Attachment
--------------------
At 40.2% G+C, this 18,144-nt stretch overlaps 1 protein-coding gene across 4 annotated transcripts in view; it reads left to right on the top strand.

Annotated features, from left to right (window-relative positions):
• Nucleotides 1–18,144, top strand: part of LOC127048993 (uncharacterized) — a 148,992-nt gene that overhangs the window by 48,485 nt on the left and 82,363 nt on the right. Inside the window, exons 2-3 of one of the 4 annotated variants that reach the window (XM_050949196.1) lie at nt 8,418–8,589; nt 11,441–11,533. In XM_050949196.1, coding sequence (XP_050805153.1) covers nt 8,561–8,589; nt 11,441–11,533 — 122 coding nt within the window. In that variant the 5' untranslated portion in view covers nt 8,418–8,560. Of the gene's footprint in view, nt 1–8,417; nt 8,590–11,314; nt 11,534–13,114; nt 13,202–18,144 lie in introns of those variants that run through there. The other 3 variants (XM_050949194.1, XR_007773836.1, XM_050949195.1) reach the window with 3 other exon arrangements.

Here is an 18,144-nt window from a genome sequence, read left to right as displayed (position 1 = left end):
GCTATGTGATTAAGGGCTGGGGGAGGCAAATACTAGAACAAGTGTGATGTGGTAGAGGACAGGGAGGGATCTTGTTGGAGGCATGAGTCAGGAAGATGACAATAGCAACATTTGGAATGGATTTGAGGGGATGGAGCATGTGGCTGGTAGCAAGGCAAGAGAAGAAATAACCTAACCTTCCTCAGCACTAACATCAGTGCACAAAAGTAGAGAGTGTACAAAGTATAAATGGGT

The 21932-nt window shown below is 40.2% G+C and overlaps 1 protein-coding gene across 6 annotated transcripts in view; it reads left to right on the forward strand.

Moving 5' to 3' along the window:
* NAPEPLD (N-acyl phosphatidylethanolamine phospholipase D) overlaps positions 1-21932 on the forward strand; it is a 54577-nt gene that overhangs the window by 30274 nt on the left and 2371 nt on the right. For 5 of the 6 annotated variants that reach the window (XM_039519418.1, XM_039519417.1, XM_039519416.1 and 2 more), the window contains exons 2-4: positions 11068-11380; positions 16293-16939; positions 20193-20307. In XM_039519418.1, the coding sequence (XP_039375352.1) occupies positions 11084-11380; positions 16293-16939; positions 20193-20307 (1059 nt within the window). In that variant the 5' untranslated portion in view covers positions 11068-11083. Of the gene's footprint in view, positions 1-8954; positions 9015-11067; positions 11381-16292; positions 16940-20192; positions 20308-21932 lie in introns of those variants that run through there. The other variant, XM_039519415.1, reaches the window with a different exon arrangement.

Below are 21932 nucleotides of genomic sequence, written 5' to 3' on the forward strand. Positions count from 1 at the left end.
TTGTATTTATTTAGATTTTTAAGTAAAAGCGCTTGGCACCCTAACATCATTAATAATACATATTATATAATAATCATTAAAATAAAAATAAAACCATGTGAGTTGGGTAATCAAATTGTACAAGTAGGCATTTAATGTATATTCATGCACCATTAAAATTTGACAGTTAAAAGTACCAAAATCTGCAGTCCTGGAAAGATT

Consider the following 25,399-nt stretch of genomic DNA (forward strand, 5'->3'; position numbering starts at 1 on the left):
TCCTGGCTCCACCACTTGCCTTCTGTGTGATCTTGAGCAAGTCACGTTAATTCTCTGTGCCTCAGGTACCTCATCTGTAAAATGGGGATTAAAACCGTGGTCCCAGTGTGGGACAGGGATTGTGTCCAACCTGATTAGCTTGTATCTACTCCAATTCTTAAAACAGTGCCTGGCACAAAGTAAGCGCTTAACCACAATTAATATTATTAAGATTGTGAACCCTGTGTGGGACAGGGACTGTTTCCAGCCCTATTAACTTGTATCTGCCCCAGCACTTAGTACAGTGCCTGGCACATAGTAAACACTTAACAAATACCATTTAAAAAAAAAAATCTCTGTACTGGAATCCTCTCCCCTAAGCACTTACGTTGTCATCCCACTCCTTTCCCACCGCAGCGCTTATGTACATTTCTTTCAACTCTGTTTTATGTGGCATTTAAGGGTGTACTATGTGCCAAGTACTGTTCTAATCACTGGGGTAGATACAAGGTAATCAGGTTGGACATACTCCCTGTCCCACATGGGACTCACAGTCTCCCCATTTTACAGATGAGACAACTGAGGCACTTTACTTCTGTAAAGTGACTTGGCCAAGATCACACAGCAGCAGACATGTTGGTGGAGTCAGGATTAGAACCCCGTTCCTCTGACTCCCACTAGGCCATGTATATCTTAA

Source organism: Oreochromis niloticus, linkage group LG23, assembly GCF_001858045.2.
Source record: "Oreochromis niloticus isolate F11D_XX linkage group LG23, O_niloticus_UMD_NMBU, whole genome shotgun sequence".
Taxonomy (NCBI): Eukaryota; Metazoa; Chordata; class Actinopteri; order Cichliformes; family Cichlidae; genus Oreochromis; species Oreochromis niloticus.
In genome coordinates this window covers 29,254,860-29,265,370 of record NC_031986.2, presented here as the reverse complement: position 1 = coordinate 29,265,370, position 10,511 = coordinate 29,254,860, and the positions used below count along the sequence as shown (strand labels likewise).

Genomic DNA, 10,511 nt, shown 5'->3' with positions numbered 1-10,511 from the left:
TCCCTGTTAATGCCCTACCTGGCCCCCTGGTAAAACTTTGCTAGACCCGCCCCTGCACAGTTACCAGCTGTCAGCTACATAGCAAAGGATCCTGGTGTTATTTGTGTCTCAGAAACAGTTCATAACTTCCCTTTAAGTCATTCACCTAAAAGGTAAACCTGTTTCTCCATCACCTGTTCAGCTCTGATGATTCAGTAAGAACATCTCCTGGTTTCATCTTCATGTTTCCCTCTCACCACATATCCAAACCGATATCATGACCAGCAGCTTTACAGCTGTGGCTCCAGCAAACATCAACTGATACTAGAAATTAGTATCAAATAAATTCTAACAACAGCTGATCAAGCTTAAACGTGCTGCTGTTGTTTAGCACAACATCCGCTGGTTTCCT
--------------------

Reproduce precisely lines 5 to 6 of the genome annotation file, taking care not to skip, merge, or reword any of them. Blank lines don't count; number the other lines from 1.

GCTATGTGATTAAGGGCTGGGGGAGGCAAATACTAGAACAAGTGTGATGTGGTAGAGGACAGGGAGGGATCTTGTTGGAGGCATGAGTCAGGAAGATGACAATAGCAACATTTGGAATGGATTTGAGGGGATGGAGCATGTGGCTGGTAGCAAGGCAAGAGAAGAAATAACCTAACCTTCCTCAGCACTAACATCAGTGCACAAAAGTAGAGAGTGTACAAAGTATAAATGGGT

The 21932-nt window shown below is 40.2% G+C and overlaps 1 protein-coding gene across 6 annotated transcripts in view; it reads left to right on the forward strand.